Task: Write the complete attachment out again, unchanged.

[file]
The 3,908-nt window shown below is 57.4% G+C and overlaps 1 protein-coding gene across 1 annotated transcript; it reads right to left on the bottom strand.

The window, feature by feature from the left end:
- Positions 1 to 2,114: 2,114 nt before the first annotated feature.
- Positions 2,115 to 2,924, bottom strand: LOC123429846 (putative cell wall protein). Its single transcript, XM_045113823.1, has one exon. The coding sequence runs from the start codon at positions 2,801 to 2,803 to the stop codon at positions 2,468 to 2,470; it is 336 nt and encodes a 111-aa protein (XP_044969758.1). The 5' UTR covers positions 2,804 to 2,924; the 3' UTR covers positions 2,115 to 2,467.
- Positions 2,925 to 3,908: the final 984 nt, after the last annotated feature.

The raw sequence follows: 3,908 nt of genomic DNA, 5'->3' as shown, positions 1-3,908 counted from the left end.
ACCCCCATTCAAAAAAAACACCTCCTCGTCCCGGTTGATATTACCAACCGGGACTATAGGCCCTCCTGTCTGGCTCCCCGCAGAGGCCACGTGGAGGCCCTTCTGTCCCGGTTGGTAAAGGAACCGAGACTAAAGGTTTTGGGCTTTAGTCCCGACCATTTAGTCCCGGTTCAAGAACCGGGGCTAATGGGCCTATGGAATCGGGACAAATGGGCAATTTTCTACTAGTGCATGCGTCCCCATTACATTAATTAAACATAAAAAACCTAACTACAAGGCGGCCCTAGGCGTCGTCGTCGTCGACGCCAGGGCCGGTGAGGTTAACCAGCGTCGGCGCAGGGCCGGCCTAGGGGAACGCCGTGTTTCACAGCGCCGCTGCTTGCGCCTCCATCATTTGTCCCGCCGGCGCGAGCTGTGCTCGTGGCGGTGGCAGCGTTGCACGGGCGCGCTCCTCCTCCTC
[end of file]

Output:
The 3,908-nt window shown below is 57.4% G+C and overlaps 1 protein-coding gene across 1 annotated transcript; it reads right to left on the bottom strand.

The window, feature by feature from the left end:
- Positions 1 to 2,114: 2,114 nt before the first annotated feature.
- Positions 2,115 to 2,924, bottom strand: LOC123429846 (putative cell wall protein). Its single transcript, XM_045113823.1, has one exon. The coding sequence runs from the start codon at positions 2,801 to 2,803 to the stop codon at positions 2,468 to 2,470; it is 336 nt and encodes a 111-aa protein (XP_044969758.1). The 5' UTR covers positions 2,804 to 2,924; the 3' UTR covers positions 2,115 to 2,467.
- Positions 2,925 to 3,908: the final 984 nt, after the last annotated feature.

The raw sequence follows: 3,908 nt of genomic DNA, 5'->3' as shown, positions 1-3,908 counted from the left end.
ACCCCCATTCAAAAAAAACACCTCCTCGTCCCGGTTGATATTACCAACCGGGACTATAGGCCCTCCTGTCTGGCTCCCCGCAGAGGCCACGTGGAGGCCCTTCTGTCCCGGTTGGTAAAGGAACCGAGACTAAAGGTTTTGGGCTTTAGTCCCGACCATTTAGTCCCGGTTCAAGAACCGGGGCTAATGGGCCTATGGAATCGGGACAAATGGGCAATTTTCTACTAGTGCATGCGTCCCCATTACATTAATTAAACATAAAAAACCTAACTACAAGGCGGCCCTAGGCGTCGTCGTCGTCGACGCCAGGGCCGGTGAGGTTAACCAGCGTCGGCGCAGGGCCGGCCTAGGGGAACGCCGTGTTTCACAGCGCCGCTGCTTGCGCCTCCATCATTTGTCCCGCCGGCGCGAGCTGTGCTCGTGGCGGTGGCAGCGTTGCACGGGCGCGCTCCTCCTCCTC